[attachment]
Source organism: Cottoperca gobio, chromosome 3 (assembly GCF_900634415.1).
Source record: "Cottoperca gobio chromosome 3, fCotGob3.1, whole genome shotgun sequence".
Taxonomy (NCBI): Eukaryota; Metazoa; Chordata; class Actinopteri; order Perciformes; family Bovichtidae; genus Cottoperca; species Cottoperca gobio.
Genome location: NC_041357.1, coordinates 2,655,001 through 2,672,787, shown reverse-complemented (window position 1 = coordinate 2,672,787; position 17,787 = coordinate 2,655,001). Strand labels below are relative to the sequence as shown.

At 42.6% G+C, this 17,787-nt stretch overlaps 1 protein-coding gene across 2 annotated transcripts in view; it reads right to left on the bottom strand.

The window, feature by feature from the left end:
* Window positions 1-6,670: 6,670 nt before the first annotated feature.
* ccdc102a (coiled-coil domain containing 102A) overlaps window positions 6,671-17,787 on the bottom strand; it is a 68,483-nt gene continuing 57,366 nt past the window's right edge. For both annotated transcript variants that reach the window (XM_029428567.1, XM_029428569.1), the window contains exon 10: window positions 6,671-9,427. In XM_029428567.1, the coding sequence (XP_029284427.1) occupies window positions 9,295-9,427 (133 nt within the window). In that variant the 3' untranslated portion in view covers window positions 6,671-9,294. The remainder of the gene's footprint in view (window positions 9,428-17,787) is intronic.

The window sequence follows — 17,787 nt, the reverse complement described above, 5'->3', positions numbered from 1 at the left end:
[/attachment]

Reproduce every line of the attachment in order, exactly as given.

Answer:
Source organism: Cottoperca gobio, chromosome 3 (assembly GCF_900634415.1).
Source record: "Cottoperca gobio chromosome 3, fCotGob3.1, whole genome shotgun sequence".
Taxonomy (NCBI): Eukaryota; Metazoa; Chordata; class Actinopteri; order Perciformes; family Bovichtidae; genus Cottoperca; species Cottoperca gobio.
Genome location: NC_041357.1, coordinates 2,655,001 through 2,672,787, shown reverse-complemented (window position 1 = coordinate 2,672,787; position 17,787 = coordinate 2,655,001). Strand labels below are relative to the sequence as shown.

At 42.6% G+C, this 17,787-nt stretch overlaps 1 protein-coding gene across 2 annotated transcripts in view; it reads right to left on the bottom strand.

The window, feature by feature from the left end:
* Window positions 1-6,670: 6,670 nt before the first annotated feature.
* ccdc102a (coiled-coil domain containing 102A) overlaps window positions 6,671-17,787 on the bottom strand; it is a 68,483-nt gene continuing 57,366 nt past the window's right edge. For both annotated transcript variants that reach the window (XM_029428567.1, XM_029428569.1), the window contains exon 10: window positions 6,671-9,427. In XM_029428567.1, the coding sequence (XP_029284427.1) occupies window positions 9,295-9,427 (133 nt within the window). In that variant the 3' untranslated portion in view covers window positions 6,671-9,294. The remainder of the gene's footprint in view (window positions 9,428-17,787) is intronic.

The window sequence follows — 17,787 nt, the reverse complement described above, 5'->3', positions numbered from 1 at the left end: